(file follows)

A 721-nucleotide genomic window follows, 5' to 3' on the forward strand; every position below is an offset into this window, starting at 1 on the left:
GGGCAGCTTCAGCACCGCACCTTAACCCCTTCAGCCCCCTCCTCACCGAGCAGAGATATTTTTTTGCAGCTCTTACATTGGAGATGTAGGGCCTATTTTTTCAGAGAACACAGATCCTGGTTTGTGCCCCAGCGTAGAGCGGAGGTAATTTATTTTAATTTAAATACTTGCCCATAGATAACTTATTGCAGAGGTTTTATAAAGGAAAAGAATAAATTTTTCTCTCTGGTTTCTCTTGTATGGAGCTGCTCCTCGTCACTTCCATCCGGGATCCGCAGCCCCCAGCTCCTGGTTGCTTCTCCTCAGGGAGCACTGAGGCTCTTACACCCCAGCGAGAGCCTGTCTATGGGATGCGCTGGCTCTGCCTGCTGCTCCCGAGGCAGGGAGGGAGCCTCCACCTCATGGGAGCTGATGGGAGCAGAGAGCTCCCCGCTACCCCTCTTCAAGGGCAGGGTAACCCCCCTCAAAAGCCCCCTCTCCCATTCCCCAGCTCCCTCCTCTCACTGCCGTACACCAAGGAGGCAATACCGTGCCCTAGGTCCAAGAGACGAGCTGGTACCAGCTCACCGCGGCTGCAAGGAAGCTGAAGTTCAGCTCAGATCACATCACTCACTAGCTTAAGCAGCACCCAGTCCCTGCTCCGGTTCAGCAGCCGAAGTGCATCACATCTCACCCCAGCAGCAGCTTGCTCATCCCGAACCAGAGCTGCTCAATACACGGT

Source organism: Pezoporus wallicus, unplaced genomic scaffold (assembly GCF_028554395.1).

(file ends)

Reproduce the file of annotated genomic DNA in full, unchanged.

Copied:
A 721-nucleotide genomic window follows, 5' to 3' on the forward strand; every position below is an offset into this window, starting at 1 on the left:
GGGCAGCTTCAGCACCGCACCTTAACCCCTTCAGCCCCCTCCTCACCGAGCAGAGATATTTTTTTGCAGCTCTTACATTGGAGATGTAGGGCCTATTTTTTCAGAGAACACAGATCCTGGTTTGTGCCCCAGCGTAGAGCGGAGGTAATTTATTTTAATTTAAATACTTGCCCATAGATAACTTATTGCAGAGGTTTTATAAAGGAAAAGAATAAATTTTTCTCTCTGGTTTCTCTTGTATGGAGCTGCTCCTCGTCACTTCCATCCGGGATCCGCAGCCCCCAGCTCCTGGTTGCTTCTCCTCAGGGAGCACTGAGGCTCTTACACCCCAGCGAGAGCCTGTCTATGGGATGCGCTGGCTCTGCCTGCTGCTCCCGAGGCAGGGAGGGAGCCTCCACCTCATGGGAGCTGATGGGAGCAGAGAGCTCCCCGCTACCCCTCTTCAAGGGCAGGGTAACCCCCCTCAAAAGCCCCCTCTCCCATTCCCCAGCTCCCTCCTCTCACTGCCGTACACCAAGGAGGCAATACCGTGCCCTAGGTCCAAGAGACGAGCTGGTACCAGCTCACCGCGGCTGCAAGGAAGCTGAAGTTCAGCTCAGATCACATCACTCACTAGCTTAAGCAGCACCCAGTCCCTGCTCCGGTTCAGCAGCCGAAGTGCATCACATCTCACCCCAGCAGCAGCTTGCTCATCCCGAACCAGAGCTGCTCAATACACGGT

Source organism: Pezoporus wallicus, unplaced genomic scaffold (assembly GCF_028554395.1).